Reliable sources say the PowerBook update is slated for an introduction during the third week of September at Apple Expo Paris, but has recently fallen into a rut that could force a delay or even cause the company to scrap the revision entirely.
Two new models that have shown up on radar are referenced as the PowerBook5,8 and the PowerBook5,9. Both Apple's current 15-inch and 17-inch PowerBook G4 systems identify themselves as the PowerBook5,7, with the 12-inch model being listed as a member of the iBook family (PowerBook6,8).
At the high-end, the new PowerBooks are expected to gain a mere 30MHz speed boost that would put the 15-inch and 17-inch models at 1.7GHz. Additionally, the new 15-inch PowerBook is expected to step up to the feature set of the current 17-inch PowerBook.
The new PowerBooks are also expected to be the first Macs to gain support for dual-channel DDR2 SDRAM, which can reach higher frequencies with less energy consumption than standard DDR SDRAM.
At least one of the two new models will also gain a higher resolution (or higher density) display, sources say. Rumors that Apple was preparing to offer higher density displays with its PowerBook line first surfaced in February, after the company accidently shipped a user manual for its 17-inch PowerBook referencing an unannounced model with a native resolution of 1920 x 1200 pixels.
Screens with a resolution of 1920 x 1200 pixels are categorized as WUXGA displays, which is short for Wide Ultra eXtended Graphics Array. PowerBooks currently ship with WXGA (or Wide XGA) displays, of which the 17-inch model sports the highest resolution at 1440 x 900 pixels.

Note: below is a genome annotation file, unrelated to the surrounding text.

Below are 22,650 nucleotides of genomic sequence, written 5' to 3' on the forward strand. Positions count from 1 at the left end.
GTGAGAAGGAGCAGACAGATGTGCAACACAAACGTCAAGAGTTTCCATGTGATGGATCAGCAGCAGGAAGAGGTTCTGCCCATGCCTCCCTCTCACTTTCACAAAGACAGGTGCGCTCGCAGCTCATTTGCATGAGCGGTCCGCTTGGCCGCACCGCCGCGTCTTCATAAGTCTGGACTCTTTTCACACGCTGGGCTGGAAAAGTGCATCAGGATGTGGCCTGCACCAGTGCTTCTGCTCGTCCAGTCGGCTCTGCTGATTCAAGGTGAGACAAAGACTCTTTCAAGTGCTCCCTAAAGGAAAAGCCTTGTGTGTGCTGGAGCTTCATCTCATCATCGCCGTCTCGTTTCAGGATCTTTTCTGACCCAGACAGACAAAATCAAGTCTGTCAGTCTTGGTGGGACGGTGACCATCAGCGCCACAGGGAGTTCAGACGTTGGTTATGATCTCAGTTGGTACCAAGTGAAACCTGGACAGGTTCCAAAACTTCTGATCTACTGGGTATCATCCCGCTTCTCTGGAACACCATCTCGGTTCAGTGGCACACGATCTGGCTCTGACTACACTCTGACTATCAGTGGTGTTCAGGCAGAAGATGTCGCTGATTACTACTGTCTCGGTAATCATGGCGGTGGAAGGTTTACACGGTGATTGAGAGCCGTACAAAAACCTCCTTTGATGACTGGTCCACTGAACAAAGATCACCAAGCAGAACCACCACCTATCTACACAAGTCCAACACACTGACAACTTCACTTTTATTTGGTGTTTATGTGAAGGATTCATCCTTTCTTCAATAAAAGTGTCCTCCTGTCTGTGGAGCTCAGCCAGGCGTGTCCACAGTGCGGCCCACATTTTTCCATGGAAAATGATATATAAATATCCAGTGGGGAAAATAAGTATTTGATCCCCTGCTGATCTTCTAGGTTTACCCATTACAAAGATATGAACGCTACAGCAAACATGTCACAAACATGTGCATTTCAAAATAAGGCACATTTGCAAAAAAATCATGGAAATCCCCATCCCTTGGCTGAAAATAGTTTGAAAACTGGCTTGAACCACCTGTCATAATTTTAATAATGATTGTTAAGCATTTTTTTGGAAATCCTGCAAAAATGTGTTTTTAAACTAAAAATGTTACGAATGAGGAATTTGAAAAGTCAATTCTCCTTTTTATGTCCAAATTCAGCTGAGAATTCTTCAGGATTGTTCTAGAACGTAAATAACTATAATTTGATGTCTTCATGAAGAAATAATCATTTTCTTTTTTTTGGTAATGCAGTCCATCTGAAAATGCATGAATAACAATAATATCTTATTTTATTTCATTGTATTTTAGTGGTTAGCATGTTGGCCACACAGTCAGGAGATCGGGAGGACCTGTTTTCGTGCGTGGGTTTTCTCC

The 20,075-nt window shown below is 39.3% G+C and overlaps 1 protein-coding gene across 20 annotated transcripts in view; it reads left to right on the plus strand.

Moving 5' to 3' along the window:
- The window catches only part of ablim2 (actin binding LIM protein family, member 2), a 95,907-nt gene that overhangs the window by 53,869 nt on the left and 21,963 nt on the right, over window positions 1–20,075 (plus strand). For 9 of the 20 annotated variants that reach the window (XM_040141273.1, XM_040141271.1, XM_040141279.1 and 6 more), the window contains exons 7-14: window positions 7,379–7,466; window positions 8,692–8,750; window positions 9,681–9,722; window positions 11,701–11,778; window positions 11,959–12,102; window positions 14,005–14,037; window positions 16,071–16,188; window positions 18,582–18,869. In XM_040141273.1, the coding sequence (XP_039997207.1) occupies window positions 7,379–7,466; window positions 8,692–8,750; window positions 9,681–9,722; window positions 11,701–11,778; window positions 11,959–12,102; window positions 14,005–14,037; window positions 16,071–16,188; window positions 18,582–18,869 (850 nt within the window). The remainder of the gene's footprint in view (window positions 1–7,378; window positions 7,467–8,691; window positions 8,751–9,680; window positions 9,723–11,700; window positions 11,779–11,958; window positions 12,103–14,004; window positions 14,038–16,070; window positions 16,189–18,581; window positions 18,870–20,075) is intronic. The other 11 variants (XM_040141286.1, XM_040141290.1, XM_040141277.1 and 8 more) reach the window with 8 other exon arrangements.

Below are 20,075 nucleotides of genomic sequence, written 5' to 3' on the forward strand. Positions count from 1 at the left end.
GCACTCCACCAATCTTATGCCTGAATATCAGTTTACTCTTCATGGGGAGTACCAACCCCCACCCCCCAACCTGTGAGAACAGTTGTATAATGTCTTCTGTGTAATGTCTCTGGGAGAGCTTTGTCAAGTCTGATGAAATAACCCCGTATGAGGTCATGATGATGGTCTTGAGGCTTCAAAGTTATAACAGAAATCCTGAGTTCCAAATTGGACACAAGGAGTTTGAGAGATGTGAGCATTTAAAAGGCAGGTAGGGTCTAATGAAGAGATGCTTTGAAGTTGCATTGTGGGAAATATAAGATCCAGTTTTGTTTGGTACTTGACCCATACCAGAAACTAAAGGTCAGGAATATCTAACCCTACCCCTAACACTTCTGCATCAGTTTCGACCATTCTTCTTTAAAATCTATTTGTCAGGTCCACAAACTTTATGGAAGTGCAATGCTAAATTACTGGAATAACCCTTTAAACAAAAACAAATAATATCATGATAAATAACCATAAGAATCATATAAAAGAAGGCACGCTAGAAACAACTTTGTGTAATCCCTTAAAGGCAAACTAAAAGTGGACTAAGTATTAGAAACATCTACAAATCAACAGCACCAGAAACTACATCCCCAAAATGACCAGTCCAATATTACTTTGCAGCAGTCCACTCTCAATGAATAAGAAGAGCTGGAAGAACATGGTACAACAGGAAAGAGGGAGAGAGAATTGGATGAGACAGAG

The new PowerBooks will reportedly gain software support through a special build train of the yet-to-be-released Mac OS X 10.4.3 Update, which remains in development.
Precisely what will become of Apple's 12-inch PowerBook offering is an unknown. Prior to Apple's announcement to switch to Intel-based processors in 2006, reliable sources said Apple planned to abandon its 12-inch PowerBook offering with the release of the current model. It's unclear if these plans have changed in light of the Intel announcement and the fact that all PowerBook G4 models will see no further revisions after this year.
Still, at least one factor threatens to hamper Apple's plans to release the new PowerBooks next month, AppleInsider has been told. Specifically, it's believed that Apple's PowerPC development team has been met by a shortage of resources as the company shifts the vast majority of its engineers to its forthcoming Intel-based projects.
The new PowerBooks are expected to be powered by Freescale's new MPC7448 PowerPC G4 processors. The MPC7448 is based on Freescale e600 PowerPC core, and boasts a 1MB Level 2 backside cache, which is double that of the 512KB cache included with Freescale's MPC7447A chips used in the current PowerBooks.
The MPC7448 is also the first product in the MPC74xx family to use Freescale's 90 nanometer (nm) silicon-on-insulator (SOI) CMOS process that will significantly increase clock and bus speeds while reducing power requirements.
The PowerBook G4 line is one of Apple's two best selling Macintosh products as of late, with the iMac G5 being the other. By producing one more PowerBook G4 revision this fall, Apple will be able generate added interest and maintain higher average selling prices moving into the holiday shopping season, said a respected Wall Street analyst who asked not be named. But it would not be detrimental to the company if it failed to do so, the analyst added.
Apple chief executive Steve Jobs is currently scheduled to deliver the keynote presentation during the September Apple Expo in Paris.